Things of interest are happening in Texas when it comes to the topic of whiskey. You’ll be forgiven for immediately thinking Balcones, as it is the distillery that has made the biggest impact on an international stage within the shortest period of time. Beyond the headliners, there is a buoyant watering hole of possibilities, with new distilleries producing their wares.
Amongst this number resides the Crowded Barrel distillery in Austin. The name might ring a bell, especially if you frequent YouTube and the cavalcade of whiskey channels. One of the lynchpins, if not the kingpin of this genre, is the Whiskey Vault channel hosted by Rex and Daniel. An extremely popular resource, they explore whiskies from anywhere possible and are bolstered by the support of a feverish fanbase known as the Whiskey Tribe.
Humour and information reverberate across the screen and within the comments. The slickly-run channel fosters a level of engagement and authenticity that is sadly missing from many channels. Their followers and commentators are real, unlike some channels that engage in dark arts that are beyond the mere imagination of Bruichladdich. I’d join their Facebook page with over 23,000 members, but feel I wouldn’t be able to give it the time it truly deserves: my time is MALT time. The Tribe is vast and numerous as is the channel itself, possibly putting some off from reviewing this whiskey openly—but we here take everything in stride.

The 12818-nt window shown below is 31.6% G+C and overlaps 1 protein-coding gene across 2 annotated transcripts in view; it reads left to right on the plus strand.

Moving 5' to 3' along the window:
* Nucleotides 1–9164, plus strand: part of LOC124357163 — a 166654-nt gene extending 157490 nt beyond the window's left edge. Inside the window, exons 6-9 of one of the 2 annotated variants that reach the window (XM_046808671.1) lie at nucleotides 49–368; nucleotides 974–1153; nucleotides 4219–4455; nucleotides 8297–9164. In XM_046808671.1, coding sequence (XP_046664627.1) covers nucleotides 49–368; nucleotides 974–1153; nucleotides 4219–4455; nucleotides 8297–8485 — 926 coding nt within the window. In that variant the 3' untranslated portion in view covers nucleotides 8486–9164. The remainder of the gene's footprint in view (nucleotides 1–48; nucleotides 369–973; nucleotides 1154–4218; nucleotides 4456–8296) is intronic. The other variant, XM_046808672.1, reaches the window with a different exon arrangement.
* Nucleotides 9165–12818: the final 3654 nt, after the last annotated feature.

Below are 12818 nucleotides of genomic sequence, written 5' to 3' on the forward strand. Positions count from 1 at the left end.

In 2018, flushed with success and the dream of their own distillery, the Crowded Barrel was opened. Given the proximity, it is early days yet for any Texas whiskey from this site. However, like so many with a commercial sensibility, their first releases have utilised the option of sourced Indiana stock via MGP. Known as Eleanor, this series is an ongoing exploration: being the marketers that they are, a story has been crafted around the journey itself.
You can read about the continuing and evolving Eleanor series elsewhere, but we’ll deviate and focus on the 1866 incarnation. We have information! This is great to see, and we already know this is an MGP product. The entry proof was 120 (or 60% to Scotch drinkers), and it is a single cask from the Kelvin Cooperage. This was aged for 42 months before being bottled at 114.6 proof, or 57.3% strength.
Our thanks to Roy, AKA Aqvavitae, for bringing this bottle along as part of his recent blind tasting. There, it formed part of the line-up afterwards at the “bring your own bar.” Dora and I took home samples to review, which now follow.
Crowded Barrel Eleanor 1866 – Dora’s review
Colour: Irn Bru.
On the nose: this is immediately sweet, with lots of caramels, toffees, icing sugar and vanilla. Black pepper and spicy chillies give the nose a burning feeling. There is lots of waxy nuttiness from almonds, cashews and raw monkey nuts. Hints of marzipan give it some artificial creaminess. The sugariness is like sweet shop candy with aromas of sherbet and kola kubes. Angostura orange bitters are there, reminding me of an Old Fashioned; oddly, I get hints of salted beetroot crisps.